ANTIPHOLUS of Syracuse. Why is Time such a niggard of hair, being, as it is, so plentiful an excrement?
DROMIO of Syracuse. Because it is a blessing that time bestows on beasts; and what he has scanted men in hair, he hath given them in wit.
ANTIPHOLUS OF SYRACUSE Why, but there’s many a man hath more hair than wit.
DROMIO OF SYRACUSE Not a man of those but he hath the wit to lose his hair.
(Comedy Of Errors, act 2, sc. 2)
Tips for Use. Depending on your hair condition use Dromio’s comment as a statement in self-defense or as a self-effacing, tone-down comment – should anyone comment on your luxuriant hair. If you have plenty of hair and groom it with care, you may keep in mind the word of caution that Ovid gives to women regarding men who style their hair, ‘‘But avoid men who profess elegance and good looks and who arrange their hair in their proper place. What they tell you they have told a thousand women; their fancy wanders, and has no fixed abode.” (Art Of Loving, book 3) And in offering a consolation to men Ovid adds, “We men, alas, grow bald. Our hair, of which time robs us, falls even as the leaves when the North wind brings them down. A woman will dye her hair with the juice of some German herb; and the artificial colour becomes her better than the natural one. A woman will appear wearing a mass of hair that she has just purchased. For a little money she can buy another’s tresses. She’ll do the deal without a blush…” (nos male detegimur, raptique aetate capilli, ut Borea frondes excutiente, cadunt. Femina canitiem Germanis inficit herbis, et melior vero quaeritur arte color, femina procedit densissima crinibus emptis, proque suis alios efficit aere suos. nec rubor est emisse…”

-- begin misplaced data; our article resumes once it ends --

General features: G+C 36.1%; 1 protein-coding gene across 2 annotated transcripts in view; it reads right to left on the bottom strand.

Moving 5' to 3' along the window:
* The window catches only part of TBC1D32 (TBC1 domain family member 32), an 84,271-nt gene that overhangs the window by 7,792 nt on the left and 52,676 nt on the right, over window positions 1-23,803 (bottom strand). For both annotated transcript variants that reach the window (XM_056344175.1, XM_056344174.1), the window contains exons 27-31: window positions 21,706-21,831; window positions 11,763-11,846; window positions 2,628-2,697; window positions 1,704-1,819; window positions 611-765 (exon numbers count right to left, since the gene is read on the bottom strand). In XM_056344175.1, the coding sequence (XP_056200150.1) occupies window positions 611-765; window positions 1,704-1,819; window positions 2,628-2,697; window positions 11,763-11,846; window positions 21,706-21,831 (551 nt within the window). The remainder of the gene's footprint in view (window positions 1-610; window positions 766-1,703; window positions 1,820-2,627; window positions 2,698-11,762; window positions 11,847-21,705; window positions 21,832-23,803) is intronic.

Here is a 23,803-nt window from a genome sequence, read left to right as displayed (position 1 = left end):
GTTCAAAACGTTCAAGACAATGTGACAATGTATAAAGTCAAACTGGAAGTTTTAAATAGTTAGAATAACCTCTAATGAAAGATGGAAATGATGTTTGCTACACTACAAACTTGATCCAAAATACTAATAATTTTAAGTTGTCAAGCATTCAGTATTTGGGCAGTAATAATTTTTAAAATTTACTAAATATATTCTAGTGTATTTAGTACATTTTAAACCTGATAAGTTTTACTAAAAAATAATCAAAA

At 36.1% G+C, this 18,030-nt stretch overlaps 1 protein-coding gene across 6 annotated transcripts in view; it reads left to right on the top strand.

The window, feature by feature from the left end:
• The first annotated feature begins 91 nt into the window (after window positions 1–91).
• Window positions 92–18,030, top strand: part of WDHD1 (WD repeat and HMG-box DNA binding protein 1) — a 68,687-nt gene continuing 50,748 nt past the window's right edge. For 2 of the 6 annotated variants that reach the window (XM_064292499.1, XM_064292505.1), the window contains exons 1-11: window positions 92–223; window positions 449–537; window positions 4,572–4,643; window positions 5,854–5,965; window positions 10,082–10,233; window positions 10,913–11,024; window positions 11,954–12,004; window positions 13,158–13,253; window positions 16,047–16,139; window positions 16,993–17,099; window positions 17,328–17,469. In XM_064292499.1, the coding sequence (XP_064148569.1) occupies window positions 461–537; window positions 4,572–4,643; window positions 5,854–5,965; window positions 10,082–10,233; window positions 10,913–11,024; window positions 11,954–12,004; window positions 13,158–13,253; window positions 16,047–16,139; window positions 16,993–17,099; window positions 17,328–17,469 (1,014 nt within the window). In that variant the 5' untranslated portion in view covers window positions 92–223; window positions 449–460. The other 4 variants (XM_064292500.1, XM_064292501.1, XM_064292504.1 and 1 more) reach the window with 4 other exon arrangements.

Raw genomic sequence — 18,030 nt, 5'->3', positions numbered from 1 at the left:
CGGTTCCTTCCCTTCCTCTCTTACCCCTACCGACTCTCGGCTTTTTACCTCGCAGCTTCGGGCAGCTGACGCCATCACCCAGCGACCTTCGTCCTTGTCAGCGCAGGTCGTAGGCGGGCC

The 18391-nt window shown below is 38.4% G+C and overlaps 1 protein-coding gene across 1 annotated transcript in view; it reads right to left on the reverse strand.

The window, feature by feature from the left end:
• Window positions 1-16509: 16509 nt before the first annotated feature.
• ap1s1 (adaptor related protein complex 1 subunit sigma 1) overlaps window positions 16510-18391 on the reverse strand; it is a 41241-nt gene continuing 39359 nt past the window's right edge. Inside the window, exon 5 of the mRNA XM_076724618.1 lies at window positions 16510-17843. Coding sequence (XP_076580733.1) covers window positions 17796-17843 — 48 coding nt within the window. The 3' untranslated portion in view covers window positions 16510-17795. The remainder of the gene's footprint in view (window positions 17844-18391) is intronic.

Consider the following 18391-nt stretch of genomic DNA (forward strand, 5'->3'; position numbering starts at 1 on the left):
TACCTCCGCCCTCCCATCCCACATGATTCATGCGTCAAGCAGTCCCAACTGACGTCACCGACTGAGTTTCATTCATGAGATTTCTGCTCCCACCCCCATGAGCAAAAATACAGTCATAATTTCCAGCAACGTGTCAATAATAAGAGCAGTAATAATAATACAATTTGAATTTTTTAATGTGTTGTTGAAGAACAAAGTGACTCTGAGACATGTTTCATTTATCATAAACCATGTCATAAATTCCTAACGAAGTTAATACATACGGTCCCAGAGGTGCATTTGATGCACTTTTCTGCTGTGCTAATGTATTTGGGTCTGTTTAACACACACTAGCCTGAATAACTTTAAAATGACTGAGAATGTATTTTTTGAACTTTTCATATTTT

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In the play. After having been beaten by Antipholus from Syracuse, Dromio S. enters into a semi-serious disquisition on baldness with Antipholus from Ephesus. Dromio S asserts that time itself is bald (“a rule as plain as the bald pate of Father Time itself”). ‘Niggard’ = ‘Stingy provider’.
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